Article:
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Earlier versions of this story mistakenly stated the number of lives that scientists say were saved because they were locked up. Already repaired.

Aleesha Khaliq, Dario Klein, Shasta Darlington, Rodrigo Pedroso, Manveena Suri, Paula Newton, Yoko Wakatsuki, Milena Veselinovic, and Kocha Olarn contributed reporting.

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Portuguese historical films will premiere on 29 December.



Portuguese historical films will premiere on 29 December.

Method Media Bermuda will present the documentary FABRIC: Portuguese History in Bermuda on Thursday, December 29 at the Underwater Research Institute of Bermuda.

A spokesperson said: “Method Media is proud to bring Bermuda Fabric: Portugal History to Bermuda for its 5th and 6th showing at the Bermuda Underwater Observatory. In November and December 2019, Cloth: A Portuguese Story in Bermuda had four sold-out screenings. Now that Bermuda has reopened after the pandemic, it’s time to bring the film back for at least two screenings.

“There are tickets For $ 20 – sessions at 15:30 and 18:00. Both screenings will be followed by a short Q&A session.

Director and producer Milton Raboso says, “FABRIC is a definitive account of the Portuguese community in Bermuda and its 151 years of history, but it also places Bermuda, Acors and Portugal in the world history and the events that have fueled those 151 years.

“It took more than 10 years to implement FABRIC. The film was supported by the Minister of Culture, the Government of the Azores and private donors.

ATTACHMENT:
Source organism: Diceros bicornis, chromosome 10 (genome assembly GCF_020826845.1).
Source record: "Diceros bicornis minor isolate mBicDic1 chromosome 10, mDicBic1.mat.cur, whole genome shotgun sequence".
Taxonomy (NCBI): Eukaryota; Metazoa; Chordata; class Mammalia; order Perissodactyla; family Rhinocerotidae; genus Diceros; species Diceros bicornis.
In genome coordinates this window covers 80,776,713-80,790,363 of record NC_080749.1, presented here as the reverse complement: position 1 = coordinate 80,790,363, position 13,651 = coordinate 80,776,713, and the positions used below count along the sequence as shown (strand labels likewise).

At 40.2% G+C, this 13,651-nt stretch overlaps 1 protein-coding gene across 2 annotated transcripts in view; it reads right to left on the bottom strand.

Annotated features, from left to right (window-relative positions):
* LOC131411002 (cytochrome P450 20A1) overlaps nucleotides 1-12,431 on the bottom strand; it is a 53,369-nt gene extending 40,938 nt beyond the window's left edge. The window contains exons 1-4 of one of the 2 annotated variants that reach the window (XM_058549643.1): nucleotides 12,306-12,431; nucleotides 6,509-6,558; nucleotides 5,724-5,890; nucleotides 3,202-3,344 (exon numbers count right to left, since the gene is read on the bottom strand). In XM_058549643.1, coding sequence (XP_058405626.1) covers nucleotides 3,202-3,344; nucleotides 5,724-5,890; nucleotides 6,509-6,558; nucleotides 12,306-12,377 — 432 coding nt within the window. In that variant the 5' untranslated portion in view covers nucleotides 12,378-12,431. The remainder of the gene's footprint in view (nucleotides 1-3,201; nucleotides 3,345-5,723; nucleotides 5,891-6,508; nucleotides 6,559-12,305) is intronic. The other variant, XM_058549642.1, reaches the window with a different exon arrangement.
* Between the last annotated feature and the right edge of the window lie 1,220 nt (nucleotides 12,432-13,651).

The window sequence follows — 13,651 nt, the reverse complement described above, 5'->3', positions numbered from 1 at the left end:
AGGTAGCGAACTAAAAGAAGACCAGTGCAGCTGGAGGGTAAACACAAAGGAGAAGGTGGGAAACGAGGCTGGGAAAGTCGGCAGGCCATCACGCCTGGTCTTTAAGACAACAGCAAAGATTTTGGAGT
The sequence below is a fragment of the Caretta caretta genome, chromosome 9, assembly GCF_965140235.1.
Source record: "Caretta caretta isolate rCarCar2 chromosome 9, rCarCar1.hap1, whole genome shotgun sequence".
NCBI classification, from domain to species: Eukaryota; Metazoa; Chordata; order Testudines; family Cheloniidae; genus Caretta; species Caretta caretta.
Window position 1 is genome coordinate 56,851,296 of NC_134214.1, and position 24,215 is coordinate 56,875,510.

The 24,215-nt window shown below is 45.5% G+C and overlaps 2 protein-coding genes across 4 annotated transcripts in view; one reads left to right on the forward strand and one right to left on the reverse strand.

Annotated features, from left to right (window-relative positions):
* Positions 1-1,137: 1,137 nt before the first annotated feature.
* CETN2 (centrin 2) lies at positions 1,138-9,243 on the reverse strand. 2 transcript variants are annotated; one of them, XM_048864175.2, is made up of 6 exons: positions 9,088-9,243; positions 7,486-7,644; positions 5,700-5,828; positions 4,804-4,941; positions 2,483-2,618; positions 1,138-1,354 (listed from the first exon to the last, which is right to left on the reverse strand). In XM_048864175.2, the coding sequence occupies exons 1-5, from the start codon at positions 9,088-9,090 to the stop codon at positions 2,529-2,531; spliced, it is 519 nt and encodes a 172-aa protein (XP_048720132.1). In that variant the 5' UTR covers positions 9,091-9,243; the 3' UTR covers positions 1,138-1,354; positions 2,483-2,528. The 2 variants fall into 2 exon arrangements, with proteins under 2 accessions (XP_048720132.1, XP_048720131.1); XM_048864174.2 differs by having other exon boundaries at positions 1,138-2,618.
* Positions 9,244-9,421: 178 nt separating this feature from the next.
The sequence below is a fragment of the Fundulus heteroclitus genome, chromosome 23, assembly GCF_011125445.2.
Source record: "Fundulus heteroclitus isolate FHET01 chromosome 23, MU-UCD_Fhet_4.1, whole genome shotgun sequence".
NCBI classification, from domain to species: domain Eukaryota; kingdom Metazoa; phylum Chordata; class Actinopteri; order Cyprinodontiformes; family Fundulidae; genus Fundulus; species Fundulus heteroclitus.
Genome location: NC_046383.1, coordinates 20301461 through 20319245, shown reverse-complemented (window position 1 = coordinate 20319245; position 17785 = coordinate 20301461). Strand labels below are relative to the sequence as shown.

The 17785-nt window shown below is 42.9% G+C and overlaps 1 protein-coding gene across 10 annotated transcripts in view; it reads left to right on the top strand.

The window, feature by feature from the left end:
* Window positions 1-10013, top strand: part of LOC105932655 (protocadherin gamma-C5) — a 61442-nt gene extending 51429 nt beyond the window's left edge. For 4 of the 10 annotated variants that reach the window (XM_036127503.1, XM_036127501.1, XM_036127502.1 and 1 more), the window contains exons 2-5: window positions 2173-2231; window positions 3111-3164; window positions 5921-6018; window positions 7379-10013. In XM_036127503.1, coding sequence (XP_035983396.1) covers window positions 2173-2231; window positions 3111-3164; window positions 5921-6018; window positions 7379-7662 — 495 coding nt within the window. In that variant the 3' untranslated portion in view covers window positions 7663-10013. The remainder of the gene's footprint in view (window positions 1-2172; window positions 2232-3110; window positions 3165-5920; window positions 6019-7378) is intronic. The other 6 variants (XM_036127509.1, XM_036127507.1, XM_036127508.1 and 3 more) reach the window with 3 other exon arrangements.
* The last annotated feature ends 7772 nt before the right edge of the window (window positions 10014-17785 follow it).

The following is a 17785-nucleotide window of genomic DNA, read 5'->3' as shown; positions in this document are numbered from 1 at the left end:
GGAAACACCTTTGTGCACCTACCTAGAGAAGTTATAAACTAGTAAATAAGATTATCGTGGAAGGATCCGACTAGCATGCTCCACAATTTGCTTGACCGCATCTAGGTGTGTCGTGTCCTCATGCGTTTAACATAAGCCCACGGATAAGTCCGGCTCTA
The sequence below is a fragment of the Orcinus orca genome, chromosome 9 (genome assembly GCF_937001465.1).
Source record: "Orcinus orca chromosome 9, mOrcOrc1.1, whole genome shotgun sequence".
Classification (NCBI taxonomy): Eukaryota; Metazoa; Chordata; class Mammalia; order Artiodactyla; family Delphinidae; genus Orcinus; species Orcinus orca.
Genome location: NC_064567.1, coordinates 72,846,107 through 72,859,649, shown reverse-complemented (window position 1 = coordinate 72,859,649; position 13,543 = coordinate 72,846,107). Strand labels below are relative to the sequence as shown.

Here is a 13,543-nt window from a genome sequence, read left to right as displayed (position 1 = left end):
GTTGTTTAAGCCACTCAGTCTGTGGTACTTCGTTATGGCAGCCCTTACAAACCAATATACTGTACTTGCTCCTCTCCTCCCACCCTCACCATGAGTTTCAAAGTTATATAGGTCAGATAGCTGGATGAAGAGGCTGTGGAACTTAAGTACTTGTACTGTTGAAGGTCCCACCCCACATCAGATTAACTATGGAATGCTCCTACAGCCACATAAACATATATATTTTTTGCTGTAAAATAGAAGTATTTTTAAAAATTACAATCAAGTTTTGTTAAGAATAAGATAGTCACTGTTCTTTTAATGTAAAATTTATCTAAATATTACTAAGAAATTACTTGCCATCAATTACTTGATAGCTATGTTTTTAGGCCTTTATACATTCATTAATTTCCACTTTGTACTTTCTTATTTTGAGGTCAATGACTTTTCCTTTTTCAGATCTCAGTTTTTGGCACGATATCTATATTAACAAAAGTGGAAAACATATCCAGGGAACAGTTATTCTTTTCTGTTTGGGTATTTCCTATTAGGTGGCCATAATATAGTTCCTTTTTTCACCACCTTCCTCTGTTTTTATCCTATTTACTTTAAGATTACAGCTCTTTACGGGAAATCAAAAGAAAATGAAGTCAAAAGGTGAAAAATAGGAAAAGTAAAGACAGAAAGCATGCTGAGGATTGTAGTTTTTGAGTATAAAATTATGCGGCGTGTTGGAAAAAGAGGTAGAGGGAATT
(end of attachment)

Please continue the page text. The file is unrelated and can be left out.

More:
Bermuda Media Method [MMB] Created in 2011 by producer Milton Raposo. MMB has created content for a wide range of clients: Bermuda’s new hospital renovation, reinsurance, travel campaigns, international sports and more. MMB pays special attention to artistic, cultural and historical content.

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Maestro de Braga is the first Portuguese in the National Symphony Orchestra of Cuba.



Maestro de Braga is the first Portuguese in the National Symphony Orchestra of Cuba.

Maestro Filipe Cunha, Artistic Director of the Philharmonic Orchestra of Braga, has been invited to conduct the Cuban National Symphony Orchestra, as announced today.

According to a statement sent by O MINHO, “he will be the first Portuguese conductor to conduct this orchestra in its entire history.”

In addition to this orchestra, the maestro will also work with the Lyceo Mozarteum de la Habana Symphony Orchestra.

The concerts will take place on 4 and 12 March 2023 at the National Theater of Cuba in Havana.

In the words of the maestro, quoted in the statement, “these will be very beautiful concerts with difficult but very complex pieces” and therefore he feels “very motivated”.

From the very beginning, Rachmaninoff’s Piano Concerto No. 2 will be performed by an Italian pianist (Luigi Borzillo), whom the maestro wants to bring to Portugal later this year. In the same concert, Mendelshon’s First Symphony will be performed.

Then, at the second concert, in the company of the Mexican clarinetist Angel Zedillo, he will perform the Louis Sfora Concerto No. 2. In this concert, the maestro also conducts Tchaikovsky’s Fifth Symphony.

“This is an international recognition of my work. An invitation that I accept with humility and great responsibility. I was surprised to learn that I would be the first Portuguese member of the Cuban National Symphony Orchestra. This is a very great honor,” the maestro said in a statement.

“I take with me the name of the city of Braga and Portugal with all the responsibility that goes with it, and I hope to do a good job there, leaving a good image and putting on great concerts. These will be very special concerts because, in addition to performing pieces that I love, especially Rachmaninov and Tchaikovsky, I will be directing two wonderful soloists who are also my friends. It will be very beautiful,” concludes Filipe Cunha.